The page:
Can Parallels Be Drawn Between LGBTQ Marriage Equality and the Disability Inclusion Movement?

We still associate disability with “broken” and continue to try to “fix” people with disabilities; Removing the Stumbling Block
Since the news broke about the SCOTUS ruling that all states must legally recognize same-sex marriages, I have found myself feeling wonderfully optimistic. And, of course, as I usually do, I also find myself seeking parallels between this historic moment and the disability inclusion movement.  

There has been a steadily growing tide of momentum over the past two years in the world of disability inclusion, with significant progress in the last five. In fact, in presentations on the topic of inclusion, I taken to saying that the disability inclusion movement is where the LGBTQ movement was about five to eight years ago.

And I believe that.

But when I went looking to draw specific parallels between this ruling and what it might mean for individuals with disabilities, I found myself struggling to find a concrete link. In other words, I can’t say that marriage equality for the LGBTQ community is just like “X” in the disability community. And I think there are more than a few reasons why.

First, I think that the lack of a universal definition of inclusion is itself a genuine barrier. Without it, each state, each school district, each organization interprets for itself what it means to be inclusive and/or offer a least restrictive environment and shapes its practice accordingly. 

Next, as much as there are plenty of committed leaders, advocates, self-advocates and supporters, there doesn’t seem to be quite the same ability to organize and mobilize this movement, possibly because there may not yet be an “X” for everyone to rally behind. Or, quite possibly, there are so many issues to conquer, making overall progress becomes diffuse.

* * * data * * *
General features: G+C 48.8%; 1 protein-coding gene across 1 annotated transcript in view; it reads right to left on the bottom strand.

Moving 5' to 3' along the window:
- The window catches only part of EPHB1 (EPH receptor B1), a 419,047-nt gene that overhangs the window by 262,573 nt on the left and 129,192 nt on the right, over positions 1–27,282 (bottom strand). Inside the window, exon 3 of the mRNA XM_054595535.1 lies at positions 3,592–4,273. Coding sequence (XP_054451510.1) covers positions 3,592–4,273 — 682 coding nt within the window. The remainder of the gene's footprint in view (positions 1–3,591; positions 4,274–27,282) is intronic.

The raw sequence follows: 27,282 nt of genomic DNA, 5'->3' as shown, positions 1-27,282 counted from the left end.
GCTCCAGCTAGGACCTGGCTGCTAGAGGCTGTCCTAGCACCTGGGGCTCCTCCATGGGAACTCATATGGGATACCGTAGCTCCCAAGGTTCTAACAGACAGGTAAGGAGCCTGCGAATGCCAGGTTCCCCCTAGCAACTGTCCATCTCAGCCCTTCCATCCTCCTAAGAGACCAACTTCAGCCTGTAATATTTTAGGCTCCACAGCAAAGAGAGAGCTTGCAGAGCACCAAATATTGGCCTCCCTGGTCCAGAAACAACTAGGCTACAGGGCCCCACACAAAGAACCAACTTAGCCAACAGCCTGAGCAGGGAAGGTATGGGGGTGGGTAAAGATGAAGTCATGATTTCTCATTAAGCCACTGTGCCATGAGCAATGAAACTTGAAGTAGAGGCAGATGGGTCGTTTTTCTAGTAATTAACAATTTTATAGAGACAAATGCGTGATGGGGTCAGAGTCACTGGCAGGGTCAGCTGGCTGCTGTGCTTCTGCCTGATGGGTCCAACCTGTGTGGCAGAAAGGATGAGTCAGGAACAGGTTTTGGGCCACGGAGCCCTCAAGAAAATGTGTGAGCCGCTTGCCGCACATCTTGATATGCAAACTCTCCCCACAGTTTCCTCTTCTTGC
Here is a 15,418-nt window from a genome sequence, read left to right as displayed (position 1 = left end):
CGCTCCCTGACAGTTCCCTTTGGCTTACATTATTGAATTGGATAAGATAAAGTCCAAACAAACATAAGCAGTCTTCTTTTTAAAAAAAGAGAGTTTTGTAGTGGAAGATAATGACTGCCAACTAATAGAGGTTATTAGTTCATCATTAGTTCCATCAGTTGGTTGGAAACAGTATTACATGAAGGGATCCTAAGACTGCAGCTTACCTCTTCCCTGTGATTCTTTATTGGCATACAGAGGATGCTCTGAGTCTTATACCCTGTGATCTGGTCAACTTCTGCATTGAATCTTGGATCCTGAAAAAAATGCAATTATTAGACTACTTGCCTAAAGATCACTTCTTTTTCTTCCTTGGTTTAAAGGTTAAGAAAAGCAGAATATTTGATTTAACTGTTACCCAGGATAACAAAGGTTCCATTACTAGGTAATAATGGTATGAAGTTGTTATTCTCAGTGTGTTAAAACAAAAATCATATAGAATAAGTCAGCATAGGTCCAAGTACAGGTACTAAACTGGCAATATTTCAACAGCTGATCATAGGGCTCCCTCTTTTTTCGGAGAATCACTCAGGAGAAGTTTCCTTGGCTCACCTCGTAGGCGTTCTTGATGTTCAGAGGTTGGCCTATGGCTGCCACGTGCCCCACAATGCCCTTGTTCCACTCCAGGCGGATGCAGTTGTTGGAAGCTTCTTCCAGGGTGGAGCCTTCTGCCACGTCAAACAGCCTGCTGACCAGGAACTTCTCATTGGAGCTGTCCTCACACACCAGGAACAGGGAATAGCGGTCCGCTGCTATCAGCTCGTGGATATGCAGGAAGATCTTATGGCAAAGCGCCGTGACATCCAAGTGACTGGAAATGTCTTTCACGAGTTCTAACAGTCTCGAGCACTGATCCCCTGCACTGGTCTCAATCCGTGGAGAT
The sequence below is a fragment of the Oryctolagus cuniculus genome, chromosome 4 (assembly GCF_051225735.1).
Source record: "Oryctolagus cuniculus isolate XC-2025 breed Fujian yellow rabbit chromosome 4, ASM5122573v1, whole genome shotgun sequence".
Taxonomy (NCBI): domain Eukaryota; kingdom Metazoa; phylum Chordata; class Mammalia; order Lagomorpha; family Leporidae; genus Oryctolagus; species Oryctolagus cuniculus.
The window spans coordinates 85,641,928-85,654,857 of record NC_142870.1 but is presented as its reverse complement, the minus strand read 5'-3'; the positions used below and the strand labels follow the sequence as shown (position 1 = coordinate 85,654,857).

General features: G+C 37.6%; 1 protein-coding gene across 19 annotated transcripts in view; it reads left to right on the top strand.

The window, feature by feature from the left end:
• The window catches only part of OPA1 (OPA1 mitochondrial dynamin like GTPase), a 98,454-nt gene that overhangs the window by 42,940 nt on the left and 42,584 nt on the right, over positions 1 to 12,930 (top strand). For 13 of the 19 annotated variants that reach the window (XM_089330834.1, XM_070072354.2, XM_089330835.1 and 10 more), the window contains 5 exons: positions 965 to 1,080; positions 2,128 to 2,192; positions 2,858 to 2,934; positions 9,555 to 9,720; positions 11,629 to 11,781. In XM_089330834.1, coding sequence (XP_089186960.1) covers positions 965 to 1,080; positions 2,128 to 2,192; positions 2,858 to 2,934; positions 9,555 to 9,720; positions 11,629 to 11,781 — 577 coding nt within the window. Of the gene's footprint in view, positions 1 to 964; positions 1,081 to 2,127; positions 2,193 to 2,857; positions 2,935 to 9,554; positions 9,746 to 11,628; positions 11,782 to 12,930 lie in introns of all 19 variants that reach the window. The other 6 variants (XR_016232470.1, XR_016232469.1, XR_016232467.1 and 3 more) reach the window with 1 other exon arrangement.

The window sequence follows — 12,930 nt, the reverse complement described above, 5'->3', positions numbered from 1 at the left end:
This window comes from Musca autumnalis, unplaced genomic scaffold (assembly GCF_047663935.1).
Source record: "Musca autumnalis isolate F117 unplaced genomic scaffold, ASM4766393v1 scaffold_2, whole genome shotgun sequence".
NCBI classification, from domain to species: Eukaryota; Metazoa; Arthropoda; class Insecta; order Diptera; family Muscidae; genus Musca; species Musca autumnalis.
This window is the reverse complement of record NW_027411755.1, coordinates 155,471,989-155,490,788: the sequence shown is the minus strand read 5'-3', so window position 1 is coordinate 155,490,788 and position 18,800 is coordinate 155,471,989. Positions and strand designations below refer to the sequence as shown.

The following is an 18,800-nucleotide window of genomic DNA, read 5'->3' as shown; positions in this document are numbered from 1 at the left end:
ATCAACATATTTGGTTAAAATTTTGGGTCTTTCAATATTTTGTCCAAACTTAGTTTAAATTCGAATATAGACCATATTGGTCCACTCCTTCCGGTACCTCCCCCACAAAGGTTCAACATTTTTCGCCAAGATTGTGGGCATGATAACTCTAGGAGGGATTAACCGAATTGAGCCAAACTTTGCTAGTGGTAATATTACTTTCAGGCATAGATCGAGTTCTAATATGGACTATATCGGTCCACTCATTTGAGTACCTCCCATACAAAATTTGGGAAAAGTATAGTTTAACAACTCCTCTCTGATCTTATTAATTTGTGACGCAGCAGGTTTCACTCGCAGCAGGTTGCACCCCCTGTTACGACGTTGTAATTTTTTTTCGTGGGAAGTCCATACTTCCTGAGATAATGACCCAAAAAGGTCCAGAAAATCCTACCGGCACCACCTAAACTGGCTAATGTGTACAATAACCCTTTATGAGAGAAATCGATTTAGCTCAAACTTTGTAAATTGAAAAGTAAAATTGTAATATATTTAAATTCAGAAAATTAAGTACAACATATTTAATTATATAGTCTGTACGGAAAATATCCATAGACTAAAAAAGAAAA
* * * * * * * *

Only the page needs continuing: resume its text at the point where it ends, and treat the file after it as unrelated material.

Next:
And of course there are the deeper issues of respect and value of humanity at play here. Even as society shifts to recognize and appreciate diversity in some ways, we still associate disability with “broken” and continue to try to “fix” people with disabilities to enable them to conform to accepted notions of normalcy.

And so I took my thoughts to social media and quickly sparked a meaningful dialogue among colleagues. I quickly realized that this is a conversation that needs many more voices!

Here was my post: “For a few months now, when speaking to groups about disability inclusion, I have made reference to the idea that the disability inclusion movement has come a long way recently, and seems to be about where the LGBTQ movement was 5-8 or years ago. With the SCOTUS ruling on marriage equality, I find myself wanting to write about the parallels, but could really use some concrete notion or research to anchor my thoughts. What does everyone think? Does it feel like this ruling can also be a win for disability inclusion? Or is there really nothing similar to hang our hats on here?”

And some insight from colleagues:

Renee Laporte: Both [movements] are historically marginalized groups who experience discrimination and hate crimes. The LGBTQ movement is gaining such great ground because they have a HUGE support base, allies and fellow LGBTQ's who work hard at a local community level to educate the masses and gain acceptance. We in the disability community are also taking those steps but when a lot of PWD rely on others for their voice it, in my opinion, makes it harder for them to be heard.”

Torrie Dunlap, CEO of Kids Included Together: “I think the thing the LGBTQIA community has done is rally around ONE message and initiative- marriage equality. There are obviously lots of other ways they are discriminated against, but they chose to focus on one, and get everyone behind it, unifying their message, storytelling, etc. And it took a long time, but ultimately was so effective! What a wonderful win! They can now build on this success to ultimately change public attitudes and opinions. I have often thought that I wish that the disability inclusion community could have something as easy to communicate as marriage equality (or perhaps there is and it hasn't been tried?)”

Brenda Giourmetakis: “If we want to make a difference, we have to get VERY vocal and VERY in the media. The only way we will affect change is by speaking up…And the fact that society does NOT value folks with identified disabilities and is always trying to FIX people instead of working with them.”

Additional food for thought from Disability Thinking: What’s The Next Big Victory for the Disability Community? 

Join the conversation. Comment here or on Facebook. Tweet with the hashtag #BetterTogether. Really. Your voice matters.  

I don’t have the answers. But I know that nothing changes if we don’t start the conversations.

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